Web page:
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Construction of Brick Pavements

foundation, sand, surface, bricks, pavement and cushion

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CONSTRUCTION OF BRICK PAVEMENTS.

The work to be performed in laying a brick pave ment, after grading and rolling the road bed (see Art. 43), consists in placing the foundation; forming a cushion coat of sand over the foundation; laying the bricks upon the sand cushion; rolling, or ramming, the bricks to a uniform surface and bearing; culling all broken and imperfect brick; filling the joints between the bricks; cleaning the pavement and opening it to traffic.

Foundation. A brick pavement should have a firm foundation. As the surface is made up of small inde pendent blocks, each brick must be adequately sup ported from below, or the loads coming upon it may force it downward and cause unevenness. The wear of the pavement depends very largely upon the mainten ance of a smooth even surface, as any unevenness will cause the bricks to chip on the edges, and also produce impact from the loads passing over the pavement.

The best foundation for a brick pavement is doubt less one of concrete, laid after the manner given in Art. 47. For light or moderately heavy traffic, such as that of the ordinary small city where the road-bed is of firm soil and properly drained, the concrete is usu ally placed 4 to 6 inches thick. If the traffic be very heavy 9 inches may be necessary, and where from any cause the road-bed is not firm it may be advisable to still farther increase the depth.

Under comparatively light traffic a foundation of gravel or broken stone as mentioned in Art. 46 may be used. This foundation should, however, usually be employed only where traffic is light and the road-bed good.

The double-layer pavement (see Fig. 24) consists of a foundation made by placing a layer of sand or gravel 3 to 5 inches thick upon the road-bed, rolling it thoroughly and laying a course of bricks upon it. The bricks are laid flat with their greatest dimension length wise of the street, as explained in Art. 49.

This foundation has been more extensively used under brick pavements than any other, and has often given satisfactory results. It is now largely giving

place to concrete in the better class of work, and in many cases under light traffic its economy is question able, as the layer of gravel would often answer equally well without the lower layer of bricks. The best base to use for a particular work must usually be largely determined by the availability of various materials.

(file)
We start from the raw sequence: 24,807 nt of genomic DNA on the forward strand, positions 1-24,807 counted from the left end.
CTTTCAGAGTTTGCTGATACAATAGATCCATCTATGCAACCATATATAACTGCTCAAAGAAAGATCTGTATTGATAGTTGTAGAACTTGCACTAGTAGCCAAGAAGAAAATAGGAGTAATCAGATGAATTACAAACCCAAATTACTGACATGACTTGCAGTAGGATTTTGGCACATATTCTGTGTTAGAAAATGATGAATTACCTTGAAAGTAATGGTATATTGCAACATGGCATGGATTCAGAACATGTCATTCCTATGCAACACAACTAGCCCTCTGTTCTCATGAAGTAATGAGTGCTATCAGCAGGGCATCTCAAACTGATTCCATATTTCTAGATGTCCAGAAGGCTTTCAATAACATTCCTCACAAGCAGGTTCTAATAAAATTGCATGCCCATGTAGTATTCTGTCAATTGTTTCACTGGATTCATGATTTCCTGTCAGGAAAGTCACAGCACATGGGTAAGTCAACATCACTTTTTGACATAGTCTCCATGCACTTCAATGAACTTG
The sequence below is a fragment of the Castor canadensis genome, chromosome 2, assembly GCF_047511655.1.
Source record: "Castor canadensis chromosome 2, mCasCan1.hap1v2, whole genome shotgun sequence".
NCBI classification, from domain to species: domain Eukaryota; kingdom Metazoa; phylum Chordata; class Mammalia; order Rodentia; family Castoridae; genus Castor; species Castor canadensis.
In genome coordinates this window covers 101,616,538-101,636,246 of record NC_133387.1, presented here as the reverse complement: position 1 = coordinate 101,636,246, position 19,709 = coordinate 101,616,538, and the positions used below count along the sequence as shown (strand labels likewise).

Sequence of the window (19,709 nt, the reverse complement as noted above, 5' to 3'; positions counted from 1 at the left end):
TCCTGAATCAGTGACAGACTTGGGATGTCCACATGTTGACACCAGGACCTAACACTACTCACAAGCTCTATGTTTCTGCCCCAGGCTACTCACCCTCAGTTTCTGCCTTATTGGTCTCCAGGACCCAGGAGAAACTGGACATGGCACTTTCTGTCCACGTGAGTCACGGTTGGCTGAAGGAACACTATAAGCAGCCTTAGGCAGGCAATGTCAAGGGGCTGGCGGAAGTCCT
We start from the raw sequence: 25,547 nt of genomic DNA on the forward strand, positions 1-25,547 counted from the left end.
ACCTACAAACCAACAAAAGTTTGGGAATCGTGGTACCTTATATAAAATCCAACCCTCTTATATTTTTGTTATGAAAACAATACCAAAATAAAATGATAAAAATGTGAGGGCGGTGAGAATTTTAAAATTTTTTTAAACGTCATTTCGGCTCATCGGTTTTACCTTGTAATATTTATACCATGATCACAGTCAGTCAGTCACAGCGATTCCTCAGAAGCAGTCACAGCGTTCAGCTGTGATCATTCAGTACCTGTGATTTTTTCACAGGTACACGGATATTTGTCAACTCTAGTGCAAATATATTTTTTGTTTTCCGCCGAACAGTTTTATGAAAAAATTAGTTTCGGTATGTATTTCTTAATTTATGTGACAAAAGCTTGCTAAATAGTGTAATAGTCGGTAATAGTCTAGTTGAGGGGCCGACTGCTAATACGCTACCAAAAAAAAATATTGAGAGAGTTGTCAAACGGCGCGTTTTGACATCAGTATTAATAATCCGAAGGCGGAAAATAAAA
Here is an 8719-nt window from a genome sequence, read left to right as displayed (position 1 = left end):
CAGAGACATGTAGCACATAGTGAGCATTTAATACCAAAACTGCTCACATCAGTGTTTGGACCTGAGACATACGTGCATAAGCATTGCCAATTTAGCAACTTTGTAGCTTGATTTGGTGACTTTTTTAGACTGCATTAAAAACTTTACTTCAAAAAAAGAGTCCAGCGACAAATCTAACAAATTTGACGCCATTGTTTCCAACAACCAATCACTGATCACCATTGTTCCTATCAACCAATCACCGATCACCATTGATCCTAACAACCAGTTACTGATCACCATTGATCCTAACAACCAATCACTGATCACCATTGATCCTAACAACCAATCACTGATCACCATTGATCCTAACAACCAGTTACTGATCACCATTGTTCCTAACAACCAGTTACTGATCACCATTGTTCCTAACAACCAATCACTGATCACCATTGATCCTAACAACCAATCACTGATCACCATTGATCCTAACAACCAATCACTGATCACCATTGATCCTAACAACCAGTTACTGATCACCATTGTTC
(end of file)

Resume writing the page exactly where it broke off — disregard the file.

Sand Cushion. The sand cushion consists usually of a layer of sand varying, in the practice of different engineers, from to 2i inches in thickness over the surface of the foundation. The most common prac tice is to make the sand cushion i or 2 inches thick. It should be deep enough to admit of the brick being driven to a smooth surface, and to take up any in equalities in the surface of the foundation and differ ences in thickness of brick. When a very thin cushion layer is employed it is necessary to secure much greater accuracy in forming the surface of the founda tion, and it is much more difficult to uniformly bed the bricks than when the usual thickness is used. It has also been claimed that the thicker sand-bed has a marked tendency to diminish the rumbling of the pavement. This, however, is perhaps rather doubtful.

In forming the sand-bed the sand is spread over the foundation a little deeper than the bed is to be left, and is then drawn off to a smooth surface by the use of a form, cut to the desired shape of the surface, which extends across the street, and slides on the curbs or on stringers laid lengthwise of the street as may be convenient. The making of a good firm bed requires that considerable sand shall be pulled off from all parts of the bed, and the sand should always be two or three inches deep against the front of the form when drawing it to cut the bed. In order to accomplish this, without failing to cut a perfect sur face through the form leaving the guides and riding up on the sand, considerable weight is required on the form when drawing it.

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